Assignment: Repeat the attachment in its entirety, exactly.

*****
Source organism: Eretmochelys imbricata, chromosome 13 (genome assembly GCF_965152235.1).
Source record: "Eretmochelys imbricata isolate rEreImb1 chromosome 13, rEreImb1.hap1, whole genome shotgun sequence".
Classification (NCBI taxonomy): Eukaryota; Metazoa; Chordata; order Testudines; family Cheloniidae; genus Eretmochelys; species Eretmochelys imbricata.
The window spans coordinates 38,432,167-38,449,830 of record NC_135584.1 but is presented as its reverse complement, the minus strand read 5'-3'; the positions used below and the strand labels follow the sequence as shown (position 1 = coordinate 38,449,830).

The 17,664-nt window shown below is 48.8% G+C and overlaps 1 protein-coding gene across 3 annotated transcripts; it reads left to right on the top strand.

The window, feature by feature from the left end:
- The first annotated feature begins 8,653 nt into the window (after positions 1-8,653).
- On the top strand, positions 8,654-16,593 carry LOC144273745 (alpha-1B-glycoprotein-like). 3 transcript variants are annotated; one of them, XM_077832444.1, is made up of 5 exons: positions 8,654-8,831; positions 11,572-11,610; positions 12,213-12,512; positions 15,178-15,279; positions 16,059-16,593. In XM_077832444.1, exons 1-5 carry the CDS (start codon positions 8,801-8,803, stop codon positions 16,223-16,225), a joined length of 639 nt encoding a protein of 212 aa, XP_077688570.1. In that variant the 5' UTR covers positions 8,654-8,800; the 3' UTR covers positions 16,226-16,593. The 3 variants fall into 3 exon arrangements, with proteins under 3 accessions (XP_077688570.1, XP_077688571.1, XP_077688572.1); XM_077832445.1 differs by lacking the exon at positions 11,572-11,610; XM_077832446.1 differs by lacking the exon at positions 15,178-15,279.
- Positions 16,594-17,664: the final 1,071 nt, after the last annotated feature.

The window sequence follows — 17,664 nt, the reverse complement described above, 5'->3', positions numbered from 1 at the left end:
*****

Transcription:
Source organism: Eretmochelys imbricata, chromosome 13 (genome assembly GCF_965152235.1).
Source record: "Eretmochelys imbricata isolate rEreImb1 chromosome 13, rEreImb1.hap1, whole genome shotgun sequence".
Classification (NCBI taxonomy): Eukaryota; Metazoa; Chordata; order Testudines; family Cheloniidae; genus Eretmochelys; species Eretmochelys imbricata.
The window spans coordinates 38,432,167-38,449,830 of record NC_135584.1 but is presented as its reverse complement, the minus strand read 5'-3'; the positions used below and the strand labels follow the sequence as shown (position 1 = coordinate 38,449,830).

The 17,664-nt window shown below is 48.8% G+C and overlaps 1 protein-coding gene across 3 annotated transcripts; it reads left to right on the top strand.

The window, feature by feature from the left end:
- The first annotated feature begins 8,653 nt into the window (after positions 1-8,653).
- On the top strand, positions 8,654-16,593 carry LOC144273745 (alpha-1B-glycoprotein-like). 3 transcript variants are annotated; one of them, XM_077832444.1, is made up of 5 exons: positions 8,654-8,831; positions 11,572-11,610; positions 12,213-12,512; positions 15,178-15,279; positions 16,059-16,593. In XM_077832444.1, exons 1-5 carry the CDS (start codon positions 8,801-8,803, stop codon positions 16,223-16,225), a joined length of 639 nt encoding a protein of 212 aa, XP_077688570.1. In that variant the 5' UTR covers positions 8,654-8,800; the 3' UTR covers positions 16,226-16,593. The 3 variants fall into 3 exon arrangements, with proteins under 3 accessions (XP_077688570.1, XP_077688571.1, XP_077688572.1); XM_077832445.1 differs by lacking the exon at positions 11,572-11,610; XM_077832446.1 differs by lacking the exon at positions 15,178-15,279.
- Positions 16,594-17,664: the final 1,071 nt, after the last annotated feature.

The window sequence follows — 17,664 nt, the reverse complement described above, 5'->3', positions numbered from 1 at the left end: